I love basketball, always have, always will. Facebook knows this because my daily feed consists of videos of Grayson Boucher -- aka “The Professor” – destroying the latest victims from around the world, of all ages, skills and height, in “one on one” basketball. The Professor is incredible, clearly one of the greatest one-on-one players you will ever see. Look him up on Facebook and you’ll see what I mean (this is one virtue of Facebook, amidst all the bad stuff you may have been reading in The Wall Street Journal lately; but if Facebook didn’t know about my passion, I probably never would see or heard of The Professor).
If the Professor is so great, then why isn’t he in the NBA? In fact, many of the commenters on his videos (and he has millions of followers) have asked precisely this question. He does have some formal basketball credentials: Boucher played college ball and in a minor professional basketball league for some time. But never went beyond that.
So, what’s the reason? It’s not his short height: he’s only 5’ 10” that’s not enough to explain why he’s not in the NBA. Exhibit A: Fred Van Vleet is barely 6 foot, and he’s now an NBA star, and my favorite player (largely because he played at Wichita State, where my wife and I got to see him in person many times there, at the college level and later in the pros when the Raptors played in OK City. I even have a selfie with him on my phone).
It’s also not because he’s a ball hog, he can play team basketball (there are other videos proving this). His dribbling and ball handling skills easily translate into passing wizardry.
This is the reason Boucher provides and I believe him. Boucher is now in his late 30s and readily admits he didn’t really become “The Professor” with the full repertoire of incredible one-on-one skills until his late 20s or early 30s. By that age, NBA teams, which focus overwhelmingly on getting young talent (especially “one-and-dones” from US college or very young players like Luka Doncic from abroad) aren’t interested.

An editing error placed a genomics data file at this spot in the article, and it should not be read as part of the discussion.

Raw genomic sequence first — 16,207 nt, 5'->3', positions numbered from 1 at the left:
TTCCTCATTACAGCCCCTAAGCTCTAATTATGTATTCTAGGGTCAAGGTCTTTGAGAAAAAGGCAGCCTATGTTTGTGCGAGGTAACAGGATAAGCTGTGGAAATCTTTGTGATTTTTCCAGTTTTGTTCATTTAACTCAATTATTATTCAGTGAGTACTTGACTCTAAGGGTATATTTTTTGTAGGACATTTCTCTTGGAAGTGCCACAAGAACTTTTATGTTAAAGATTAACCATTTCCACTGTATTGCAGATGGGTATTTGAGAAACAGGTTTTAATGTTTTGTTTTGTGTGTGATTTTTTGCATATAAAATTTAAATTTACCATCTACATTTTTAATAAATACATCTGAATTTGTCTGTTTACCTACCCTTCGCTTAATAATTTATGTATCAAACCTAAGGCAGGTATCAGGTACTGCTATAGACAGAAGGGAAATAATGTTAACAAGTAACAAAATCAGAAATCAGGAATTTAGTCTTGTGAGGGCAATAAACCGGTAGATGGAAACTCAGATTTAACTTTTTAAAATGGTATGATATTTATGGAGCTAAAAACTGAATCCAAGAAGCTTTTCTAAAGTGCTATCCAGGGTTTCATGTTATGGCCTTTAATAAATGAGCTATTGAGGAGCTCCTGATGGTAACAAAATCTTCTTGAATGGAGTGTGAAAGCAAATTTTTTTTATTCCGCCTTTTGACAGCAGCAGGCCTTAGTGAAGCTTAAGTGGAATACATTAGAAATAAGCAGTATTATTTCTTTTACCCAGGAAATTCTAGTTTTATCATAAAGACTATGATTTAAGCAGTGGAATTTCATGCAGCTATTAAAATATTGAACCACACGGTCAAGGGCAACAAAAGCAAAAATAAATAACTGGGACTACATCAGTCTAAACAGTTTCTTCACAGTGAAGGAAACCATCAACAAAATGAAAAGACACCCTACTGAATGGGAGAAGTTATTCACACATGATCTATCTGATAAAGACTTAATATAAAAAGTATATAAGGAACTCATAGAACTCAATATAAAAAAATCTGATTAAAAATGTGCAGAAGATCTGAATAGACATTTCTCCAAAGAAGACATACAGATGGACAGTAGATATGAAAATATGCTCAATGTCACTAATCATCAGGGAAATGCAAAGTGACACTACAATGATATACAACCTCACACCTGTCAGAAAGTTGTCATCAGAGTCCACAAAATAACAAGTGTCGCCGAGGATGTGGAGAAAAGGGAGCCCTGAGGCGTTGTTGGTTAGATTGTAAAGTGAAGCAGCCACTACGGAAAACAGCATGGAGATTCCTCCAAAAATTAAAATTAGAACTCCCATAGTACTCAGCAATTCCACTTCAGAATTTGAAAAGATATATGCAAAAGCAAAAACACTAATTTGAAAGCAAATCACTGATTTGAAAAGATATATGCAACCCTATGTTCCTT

In short, the Professor, by his own admission, was a “late bloomer” – but it wasn’t good enough for the NBA, nor was his timing right (see my earlier column about this). Nonetheless, Boucher has reinvented, or maybe refined, himself as not only a Facebook star (which he is very good at), but also a budding actor, appearing in several movies, including Ball Don’t Lie.
Boucher’s story got me thinking, and then doing some quick research on other late bloomers, and more broadly about the importance of personal reinvention throughout life.
It turns out that there are a lot of late bloomers, and you can find lots of references to them and the phenomenon of late blooming by just plugging “late bloomers” into any search engine. Here’s a good list from this site, https://www.susangabriel.com/artists-writers-and-writing/famous-late-bloomers/, which I crib in full, only because readers surely will recognize many of the names:
Toni Morrison published her first novel, The Bluest Eye, at age 40 as a single mom.
Dorothy Allison was 42 when Bastard Out of Carolina came out.
George Eliot published her first novel at 40.
Mark Twain wrote Huckleberry Finn at age 49.
Chef, Julia Child, didn’t learn how to cook until her 40s, and didn’t have her television show until her 50s.
Actor, Alan Rickman, who played Snape in the Harry Potter films, got his first film role at 46.
Singer, Susan Boyle, was 46 when she got discovered on Britain’s Got Talent.
Anna Mary Robertson Moses (Grandma Moses) started painting when she was 75 and became a famous painter
Filmmaker, Alfred Hitchcock, made Dial M for Murder, Rear Window, To Catch a Thief, The Trouble with Harry, Vertigo, North by Northwest, and Psycho between his 54th and 61st birthdays.
Daniel Defoe wrote Robinson Crusoe at 58.
The works Cezanne created in his mid-60s are valued 15 times higher than those he created as a young man.